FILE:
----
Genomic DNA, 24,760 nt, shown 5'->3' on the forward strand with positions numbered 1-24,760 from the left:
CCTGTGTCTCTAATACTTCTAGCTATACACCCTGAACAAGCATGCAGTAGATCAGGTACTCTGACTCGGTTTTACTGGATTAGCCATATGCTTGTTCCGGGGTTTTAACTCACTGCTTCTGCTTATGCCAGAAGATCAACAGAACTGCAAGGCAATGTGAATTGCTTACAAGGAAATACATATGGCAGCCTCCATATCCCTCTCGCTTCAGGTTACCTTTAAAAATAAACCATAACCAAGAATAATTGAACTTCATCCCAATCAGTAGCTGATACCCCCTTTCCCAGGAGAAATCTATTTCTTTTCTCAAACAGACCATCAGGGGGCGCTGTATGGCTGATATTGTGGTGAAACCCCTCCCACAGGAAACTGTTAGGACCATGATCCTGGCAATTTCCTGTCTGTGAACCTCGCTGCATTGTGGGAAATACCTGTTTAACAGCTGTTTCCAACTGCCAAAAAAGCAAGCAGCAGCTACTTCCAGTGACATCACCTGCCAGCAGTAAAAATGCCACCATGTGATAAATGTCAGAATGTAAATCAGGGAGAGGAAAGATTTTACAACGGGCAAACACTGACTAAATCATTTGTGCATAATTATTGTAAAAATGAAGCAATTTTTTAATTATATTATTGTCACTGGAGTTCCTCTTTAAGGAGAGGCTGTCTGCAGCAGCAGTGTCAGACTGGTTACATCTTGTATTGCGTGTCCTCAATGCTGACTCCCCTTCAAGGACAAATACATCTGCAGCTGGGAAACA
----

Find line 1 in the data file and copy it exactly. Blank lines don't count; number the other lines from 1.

Genomic DNA, 24,760 nt, shown 5'->3' on the forward strand with positions numbered 1-24,760 from the left: